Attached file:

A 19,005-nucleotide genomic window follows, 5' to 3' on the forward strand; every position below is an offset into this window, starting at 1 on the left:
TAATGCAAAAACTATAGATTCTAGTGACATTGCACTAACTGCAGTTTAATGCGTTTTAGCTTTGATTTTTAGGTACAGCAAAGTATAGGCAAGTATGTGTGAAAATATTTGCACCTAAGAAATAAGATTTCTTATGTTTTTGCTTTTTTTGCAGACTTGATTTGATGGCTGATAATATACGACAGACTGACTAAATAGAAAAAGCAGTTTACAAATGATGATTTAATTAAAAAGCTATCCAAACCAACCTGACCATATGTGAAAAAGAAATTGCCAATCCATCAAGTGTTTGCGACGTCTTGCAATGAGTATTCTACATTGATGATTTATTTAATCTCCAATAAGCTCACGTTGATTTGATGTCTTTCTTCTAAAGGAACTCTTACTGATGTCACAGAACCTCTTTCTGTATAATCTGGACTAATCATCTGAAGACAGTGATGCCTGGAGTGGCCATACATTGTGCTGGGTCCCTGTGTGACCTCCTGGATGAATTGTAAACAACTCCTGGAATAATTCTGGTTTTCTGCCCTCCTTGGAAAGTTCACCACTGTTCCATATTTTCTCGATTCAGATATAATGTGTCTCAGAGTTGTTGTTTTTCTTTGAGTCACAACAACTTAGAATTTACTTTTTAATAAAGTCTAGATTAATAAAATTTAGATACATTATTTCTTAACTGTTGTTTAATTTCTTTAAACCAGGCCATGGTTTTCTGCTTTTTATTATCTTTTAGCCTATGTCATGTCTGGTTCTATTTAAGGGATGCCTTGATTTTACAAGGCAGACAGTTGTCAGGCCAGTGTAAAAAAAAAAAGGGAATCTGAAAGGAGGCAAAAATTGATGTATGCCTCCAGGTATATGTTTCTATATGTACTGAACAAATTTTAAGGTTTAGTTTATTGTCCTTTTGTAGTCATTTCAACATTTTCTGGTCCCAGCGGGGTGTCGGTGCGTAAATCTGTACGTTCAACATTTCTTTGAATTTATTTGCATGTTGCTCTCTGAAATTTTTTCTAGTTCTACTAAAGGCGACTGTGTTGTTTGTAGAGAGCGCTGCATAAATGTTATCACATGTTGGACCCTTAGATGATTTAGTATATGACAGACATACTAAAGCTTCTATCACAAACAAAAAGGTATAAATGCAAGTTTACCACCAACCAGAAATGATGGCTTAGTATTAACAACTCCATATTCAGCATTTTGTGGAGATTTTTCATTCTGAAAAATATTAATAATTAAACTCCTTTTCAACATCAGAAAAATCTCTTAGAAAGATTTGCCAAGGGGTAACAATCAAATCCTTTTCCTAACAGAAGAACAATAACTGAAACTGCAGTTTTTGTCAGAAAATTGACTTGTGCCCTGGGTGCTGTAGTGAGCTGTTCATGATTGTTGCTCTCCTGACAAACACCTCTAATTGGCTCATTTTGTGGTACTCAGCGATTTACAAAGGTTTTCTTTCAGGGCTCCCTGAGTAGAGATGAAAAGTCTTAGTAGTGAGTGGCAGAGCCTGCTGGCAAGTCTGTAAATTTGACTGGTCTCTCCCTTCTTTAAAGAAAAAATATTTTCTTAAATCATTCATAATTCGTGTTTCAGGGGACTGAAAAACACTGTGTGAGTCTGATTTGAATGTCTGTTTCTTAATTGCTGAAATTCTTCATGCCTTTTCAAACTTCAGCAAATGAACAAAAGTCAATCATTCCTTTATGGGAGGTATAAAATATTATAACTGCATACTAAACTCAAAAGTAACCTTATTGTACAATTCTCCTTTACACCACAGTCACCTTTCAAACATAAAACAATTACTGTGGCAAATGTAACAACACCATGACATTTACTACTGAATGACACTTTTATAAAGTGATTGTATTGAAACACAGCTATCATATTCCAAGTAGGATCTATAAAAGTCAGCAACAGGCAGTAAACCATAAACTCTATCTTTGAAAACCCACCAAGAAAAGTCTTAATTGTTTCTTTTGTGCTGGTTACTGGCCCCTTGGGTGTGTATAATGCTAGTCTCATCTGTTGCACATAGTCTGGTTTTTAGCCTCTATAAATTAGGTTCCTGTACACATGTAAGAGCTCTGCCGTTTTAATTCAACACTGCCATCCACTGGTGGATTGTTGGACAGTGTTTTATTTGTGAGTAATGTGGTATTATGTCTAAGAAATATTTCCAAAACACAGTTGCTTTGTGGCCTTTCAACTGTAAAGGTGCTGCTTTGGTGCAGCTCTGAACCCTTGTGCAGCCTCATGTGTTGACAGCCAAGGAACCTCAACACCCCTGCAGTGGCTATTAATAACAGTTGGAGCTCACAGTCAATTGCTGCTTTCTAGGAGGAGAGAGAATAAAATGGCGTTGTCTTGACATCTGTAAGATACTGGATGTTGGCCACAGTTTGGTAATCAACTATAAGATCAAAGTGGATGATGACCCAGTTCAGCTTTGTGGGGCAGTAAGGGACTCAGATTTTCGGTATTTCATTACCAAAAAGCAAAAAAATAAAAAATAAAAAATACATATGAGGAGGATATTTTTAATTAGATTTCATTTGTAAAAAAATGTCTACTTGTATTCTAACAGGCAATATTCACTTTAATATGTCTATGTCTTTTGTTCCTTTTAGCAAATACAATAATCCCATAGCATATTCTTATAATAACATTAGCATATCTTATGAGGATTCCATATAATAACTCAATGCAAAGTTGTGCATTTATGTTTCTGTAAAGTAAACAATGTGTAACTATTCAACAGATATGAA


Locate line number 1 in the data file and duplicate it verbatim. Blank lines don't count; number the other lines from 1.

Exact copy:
A 19,005-nucleotide genomic window follows, 5' to 3' on the forward strand; every position below is an offset into this window, starting at 1 on the left: